The defendant testified without objection that his school bus was equipped with a side mirror which was so adjusted that he could see to the rear, and also a rear view mirror on the inside; that as he approached the Chamberlain house and before starting to cross over into the left lane he looked in the side mirror, and didn't see any car behind him, but would have seen one if within the range of his view; that this side mirror was broken in the accident and that he had replaced it with a similar one; that during the trial, in the morning before court on Friday, August 8, 1952, he and Messrs. Chamberlain, Witters, Longmoore and Bohlen placed his bus as nearly as he could in the same location it was in when he started to cross over into the left lane on December 6, 1950; that he adjusted the mirror as nearly as he could as it was adjusted on that occasion; that he, Bohlen and Chamberlain observed the view of a person in the driver's seat through the mirror; that Bohlen made some measurements to a car behind which was driven by Mr. Longmoore and was placed on the same side of the highway about 300 feet behind the bus at a point where it first came into view as the defendant looked in his mirror; and that he could see the full width of the road back to that car. On cross-examination the defendant testified that he had the same clear view of 300 feet on the night of the accident as on that morning, and on redirect that the inside rear view mirror was adjusted so that he could see the children and that he couldn't see as far with it as with the side mirror. He was then asked if on that Friday morning the rear view mirror on the side was adjusted as it was at the time of the accident, and the witness answered: "Yes, it was." After which the plaintiff objected on the ground that the evidence was immaterial, irrelevant and incompetent. The court noted that the answer was already in the record and stated: "We will allow the answer, you may have an exception." On recross-examination the defendant testified that the weather conditions were about the same on the Friday morning as on the afternoon of December 6, 1950, and that the visibility was about the same.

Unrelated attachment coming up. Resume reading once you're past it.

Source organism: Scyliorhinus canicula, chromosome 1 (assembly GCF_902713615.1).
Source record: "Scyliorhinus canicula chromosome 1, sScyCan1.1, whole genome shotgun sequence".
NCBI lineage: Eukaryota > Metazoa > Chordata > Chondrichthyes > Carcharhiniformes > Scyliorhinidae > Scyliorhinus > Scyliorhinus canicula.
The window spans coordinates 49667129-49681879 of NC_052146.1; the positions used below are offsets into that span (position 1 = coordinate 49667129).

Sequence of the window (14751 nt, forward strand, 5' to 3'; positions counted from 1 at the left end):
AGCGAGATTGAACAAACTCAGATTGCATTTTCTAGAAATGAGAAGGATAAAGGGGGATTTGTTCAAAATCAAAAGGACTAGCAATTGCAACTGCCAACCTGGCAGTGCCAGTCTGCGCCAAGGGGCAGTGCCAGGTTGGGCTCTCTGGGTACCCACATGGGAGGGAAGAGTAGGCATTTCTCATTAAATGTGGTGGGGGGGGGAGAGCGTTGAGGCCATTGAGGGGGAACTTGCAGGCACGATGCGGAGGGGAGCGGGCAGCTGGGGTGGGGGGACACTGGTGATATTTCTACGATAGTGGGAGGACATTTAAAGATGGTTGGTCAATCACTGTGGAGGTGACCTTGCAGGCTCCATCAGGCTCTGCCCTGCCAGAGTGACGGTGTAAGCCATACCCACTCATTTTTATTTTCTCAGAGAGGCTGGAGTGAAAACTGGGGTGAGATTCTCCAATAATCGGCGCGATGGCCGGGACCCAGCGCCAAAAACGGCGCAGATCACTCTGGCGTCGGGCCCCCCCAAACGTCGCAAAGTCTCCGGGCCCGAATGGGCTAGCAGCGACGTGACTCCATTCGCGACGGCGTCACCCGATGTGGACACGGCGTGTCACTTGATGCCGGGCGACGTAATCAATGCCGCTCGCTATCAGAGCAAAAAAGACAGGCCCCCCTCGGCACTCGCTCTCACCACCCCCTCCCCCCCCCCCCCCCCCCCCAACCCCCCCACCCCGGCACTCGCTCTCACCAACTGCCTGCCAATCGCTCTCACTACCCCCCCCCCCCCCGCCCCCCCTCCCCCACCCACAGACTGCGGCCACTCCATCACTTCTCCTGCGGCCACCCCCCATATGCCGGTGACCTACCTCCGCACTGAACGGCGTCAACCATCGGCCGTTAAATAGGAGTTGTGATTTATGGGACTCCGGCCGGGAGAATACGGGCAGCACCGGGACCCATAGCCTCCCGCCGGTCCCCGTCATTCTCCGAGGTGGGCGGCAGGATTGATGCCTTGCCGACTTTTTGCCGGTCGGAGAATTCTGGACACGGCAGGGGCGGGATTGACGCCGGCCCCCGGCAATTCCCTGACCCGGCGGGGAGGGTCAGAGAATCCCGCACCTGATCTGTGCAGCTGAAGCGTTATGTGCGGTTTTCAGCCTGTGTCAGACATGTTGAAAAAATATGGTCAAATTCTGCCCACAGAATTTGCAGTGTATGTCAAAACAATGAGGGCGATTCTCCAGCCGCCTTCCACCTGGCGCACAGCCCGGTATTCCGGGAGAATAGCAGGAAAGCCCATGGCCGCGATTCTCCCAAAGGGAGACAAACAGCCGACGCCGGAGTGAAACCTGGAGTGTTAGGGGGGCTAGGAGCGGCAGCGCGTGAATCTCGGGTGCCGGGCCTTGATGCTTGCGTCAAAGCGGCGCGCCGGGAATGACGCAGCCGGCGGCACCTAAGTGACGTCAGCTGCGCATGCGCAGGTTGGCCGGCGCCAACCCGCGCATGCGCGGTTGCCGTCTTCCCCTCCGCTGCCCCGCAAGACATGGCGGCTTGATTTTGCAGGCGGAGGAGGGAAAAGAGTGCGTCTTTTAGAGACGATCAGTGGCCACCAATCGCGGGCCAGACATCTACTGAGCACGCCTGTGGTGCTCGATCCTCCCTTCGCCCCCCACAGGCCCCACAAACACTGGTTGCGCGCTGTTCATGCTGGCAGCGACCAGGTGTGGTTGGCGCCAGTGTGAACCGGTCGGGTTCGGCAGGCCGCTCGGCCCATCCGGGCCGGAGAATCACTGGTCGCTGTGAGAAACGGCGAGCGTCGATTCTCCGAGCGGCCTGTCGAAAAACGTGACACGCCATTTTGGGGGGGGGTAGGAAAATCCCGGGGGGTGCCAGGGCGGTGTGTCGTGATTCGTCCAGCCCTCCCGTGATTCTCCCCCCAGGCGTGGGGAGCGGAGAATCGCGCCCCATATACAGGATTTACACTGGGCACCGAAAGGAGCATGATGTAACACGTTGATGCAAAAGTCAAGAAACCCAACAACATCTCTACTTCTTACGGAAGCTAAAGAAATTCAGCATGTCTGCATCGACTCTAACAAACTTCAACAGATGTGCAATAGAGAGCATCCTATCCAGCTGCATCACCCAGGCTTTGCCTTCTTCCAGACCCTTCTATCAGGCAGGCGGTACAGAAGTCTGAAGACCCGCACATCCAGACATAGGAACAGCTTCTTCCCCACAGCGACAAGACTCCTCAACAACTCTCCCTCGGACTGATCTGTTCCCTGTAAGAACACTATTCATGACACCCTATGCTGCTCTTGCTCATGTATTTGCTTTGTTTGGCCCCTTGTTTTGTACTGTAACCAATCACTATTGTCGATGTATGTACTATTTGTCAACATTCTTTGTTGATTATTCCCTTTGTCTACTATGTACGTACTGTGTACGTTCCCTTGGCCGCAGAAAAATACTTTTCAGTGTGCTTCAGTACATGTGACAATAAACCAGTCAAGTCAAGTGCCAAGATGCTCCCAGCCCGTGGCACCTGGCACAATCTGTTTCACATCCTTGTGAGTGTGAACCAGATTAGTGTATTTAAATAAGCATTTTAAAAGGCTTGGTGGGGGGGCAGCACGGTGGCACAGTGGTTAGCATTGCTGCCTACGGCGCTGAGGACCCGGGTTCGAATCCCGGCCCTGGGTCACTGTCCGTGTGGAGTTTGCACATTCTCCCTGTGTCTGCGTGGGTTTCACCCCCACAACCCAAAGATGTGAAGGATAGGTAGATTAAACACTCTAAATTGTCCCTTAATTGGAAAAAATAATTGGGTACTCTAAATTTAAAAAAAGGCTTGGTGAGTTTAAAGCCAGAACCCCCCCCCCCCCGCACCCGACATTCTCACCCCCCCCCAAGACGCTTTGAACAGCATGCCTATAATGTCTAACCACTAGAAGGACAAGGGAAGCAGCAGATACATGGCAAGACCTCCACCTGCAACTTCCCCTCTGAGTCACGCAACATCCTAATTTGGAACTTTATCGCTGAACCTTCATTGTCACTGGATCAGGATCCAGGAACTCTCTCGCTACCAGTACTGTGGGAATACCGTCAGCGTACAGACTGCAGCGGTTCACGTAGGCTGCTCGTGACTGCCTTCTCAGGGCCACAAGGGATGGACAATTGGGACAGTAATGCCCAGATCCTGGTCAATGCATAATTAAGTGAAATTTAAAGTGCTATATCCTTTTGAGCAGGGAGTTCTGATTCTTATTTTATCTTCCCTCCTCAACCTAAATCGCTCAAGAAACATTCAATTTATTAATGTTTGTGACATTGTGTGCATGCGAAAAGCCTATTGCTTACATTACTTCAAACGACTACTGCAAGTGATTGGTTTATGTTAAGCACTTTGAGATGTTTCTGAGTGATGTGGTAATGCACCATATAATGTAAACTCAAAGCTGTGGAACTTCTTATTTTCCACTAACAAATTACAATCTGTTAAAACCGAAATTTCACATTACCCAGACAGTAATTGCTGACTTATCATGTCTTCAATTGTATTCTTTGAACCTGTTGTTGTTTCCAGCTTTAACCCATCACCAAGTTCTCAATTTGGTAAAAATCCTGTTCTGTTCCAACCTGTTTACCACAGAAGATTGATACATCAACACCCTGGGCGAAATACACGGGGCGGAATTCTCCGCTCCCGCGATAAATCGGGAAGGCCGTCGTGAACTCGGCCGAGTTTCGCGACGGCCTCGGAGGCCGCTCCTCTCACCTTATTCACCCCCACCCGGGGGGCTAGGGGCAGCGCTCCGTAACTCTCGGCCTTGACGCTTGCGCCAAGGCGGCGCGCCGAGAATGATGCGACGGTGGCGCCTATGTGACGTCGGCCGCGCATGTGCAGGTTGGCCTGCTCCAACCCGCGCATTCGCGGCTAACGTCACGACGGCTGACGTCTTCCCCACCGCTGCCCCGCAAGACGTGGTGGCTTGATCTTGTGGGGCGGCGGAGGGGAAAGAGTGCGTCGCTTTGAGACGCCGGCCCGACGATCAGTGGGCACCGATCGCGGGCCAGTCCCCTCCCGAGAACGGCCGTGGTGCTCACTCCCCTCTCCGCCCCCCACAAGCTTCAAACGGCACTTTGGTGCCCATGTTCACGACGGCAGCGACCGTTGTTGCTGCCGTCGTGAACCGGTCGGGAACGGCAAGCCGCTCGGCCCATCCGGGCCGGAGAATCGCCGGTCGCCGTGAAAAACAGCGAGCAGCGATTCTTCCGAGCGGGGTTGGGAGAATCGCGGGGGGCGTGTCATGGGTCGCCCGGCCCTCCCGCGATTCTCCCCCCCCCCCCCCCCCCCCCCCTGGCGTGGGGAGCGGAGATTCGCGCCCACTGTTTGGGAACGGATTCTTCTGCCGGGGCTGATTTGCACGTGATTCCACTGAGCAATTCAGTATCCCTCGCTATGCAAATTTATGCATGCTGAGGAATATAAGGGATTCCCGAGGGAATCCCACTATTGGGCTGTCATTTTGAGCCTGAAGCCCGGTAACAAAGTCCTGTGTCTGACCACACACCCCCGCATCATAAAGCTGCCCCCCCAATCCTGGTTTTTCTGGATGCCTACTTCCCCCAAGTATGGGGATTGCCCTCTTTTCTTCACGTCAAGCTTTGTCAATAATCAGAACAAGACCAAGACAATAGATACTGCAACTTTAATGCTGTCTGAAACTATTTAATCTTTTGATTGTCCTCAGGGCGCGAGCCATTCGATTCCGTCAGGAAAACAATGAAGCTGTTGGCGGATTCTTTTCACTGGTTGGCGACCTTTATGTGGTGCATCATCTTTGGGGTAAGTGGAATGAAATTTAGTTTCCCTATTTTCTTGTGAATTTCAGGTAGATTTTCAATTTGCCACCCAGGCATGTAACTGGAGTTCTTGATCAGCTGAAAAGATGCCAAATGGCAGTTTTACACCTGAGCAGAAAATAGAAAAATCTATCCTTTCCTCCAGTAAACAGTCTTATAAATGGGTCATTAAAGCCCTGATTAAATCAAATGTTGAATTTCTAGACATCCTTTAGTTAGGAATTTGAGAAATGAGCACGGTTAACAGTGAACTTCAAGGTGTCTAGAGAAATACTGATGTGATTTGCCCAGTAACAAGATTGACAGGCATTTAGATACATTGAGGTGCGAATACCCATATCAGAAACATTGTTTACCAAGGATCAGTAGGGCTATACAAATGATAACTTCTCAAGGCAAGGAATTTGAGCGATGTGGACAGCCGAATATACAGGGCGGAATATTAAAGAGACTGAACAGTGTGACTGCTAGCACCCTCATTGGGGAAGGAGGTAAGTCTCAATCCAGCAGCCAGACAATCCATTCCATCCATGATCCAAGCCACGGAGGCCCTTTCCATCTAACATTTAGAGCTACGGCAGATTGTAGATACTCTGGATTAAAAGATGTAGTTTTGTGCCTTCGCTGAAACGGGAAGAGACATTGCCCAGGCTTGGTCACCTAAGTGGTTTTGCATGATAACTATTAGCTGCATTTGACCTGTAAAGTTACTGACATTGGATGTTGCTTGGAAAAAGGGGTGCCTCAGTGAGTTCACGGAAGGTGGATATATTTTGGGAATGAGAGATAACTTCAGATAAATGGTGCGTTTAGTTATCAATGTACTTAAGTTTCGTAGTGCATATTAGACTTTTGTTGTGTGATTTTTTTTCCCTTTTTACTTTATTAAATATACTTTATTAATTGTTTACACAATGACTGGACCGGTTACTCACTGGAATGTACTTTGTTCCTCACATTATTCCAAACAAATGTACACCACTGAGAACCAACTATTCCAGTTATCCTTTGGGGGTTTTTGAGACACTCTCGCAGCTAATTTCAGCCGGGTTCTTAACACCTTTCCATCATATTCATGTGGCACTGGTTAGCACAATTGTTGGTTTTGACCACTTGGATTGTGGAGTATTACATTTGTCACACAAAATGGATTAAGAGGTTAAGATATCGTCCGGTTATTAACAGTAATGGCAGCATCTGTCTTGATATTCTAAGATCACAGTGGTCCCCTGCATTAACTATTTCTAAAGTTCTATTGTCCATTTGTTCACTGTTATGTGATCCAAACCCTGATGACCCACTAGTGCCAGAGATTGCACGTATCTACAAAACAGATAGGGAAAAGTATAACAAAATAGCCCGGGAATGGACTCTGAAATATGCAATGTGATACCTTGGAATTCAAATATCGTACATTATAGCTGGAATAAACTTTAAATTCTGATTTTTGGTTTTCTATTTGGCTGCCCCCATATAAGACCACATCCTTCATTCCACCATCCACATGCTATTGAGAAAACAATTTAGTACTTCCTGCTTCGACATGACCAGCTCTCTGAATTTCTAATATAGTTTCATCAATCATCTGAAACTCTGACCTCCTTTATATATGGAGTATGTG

Over the objection that it was immaterial, irrelevant, incompetent and self serving, Mr. Bohlen, a civil engineer who had made a plan of the locality which was admitted as an exhibit, testified to the effect that as the defendant spotted the bus on that Friday morning the front left hand wheel was about 8 inches to a foot on the easterly side of the center of the highway; that he sat in the driver's seat of the bus after it was so spotted, looked in the side rear view mirror and waited until he could see the entire Longmoore car, which was proceeding slowly in the east lane behind and toward him, at which time it was immediately stopped through a pre-arranged signal to Mr. Witters and he to Mr. Longmoore; that after the car had been so stopped he could see the entire car, but could not see back of it because of the curve, and that measured along the center line of the highway it was 295 feet from the rear of the bus to the front end of the car. The witness scaled and sketched on the plan the locations of the bus and Longmoore car as so spotted. On cross-examination he testified that he could not see any portion of the right or east lane of the highway beyond the Longmoore car because the view was obstructed by the side of the bus. Subject to the same objection, Mr. Chamberlain testified to being present on the Friday morning when the bus and Longmoore cars were stopped and to sitting in the drivers' seat of the bus, and that as he looked in the mirror the front end *702 and left hand side of the Longmoore car were entirely in his view.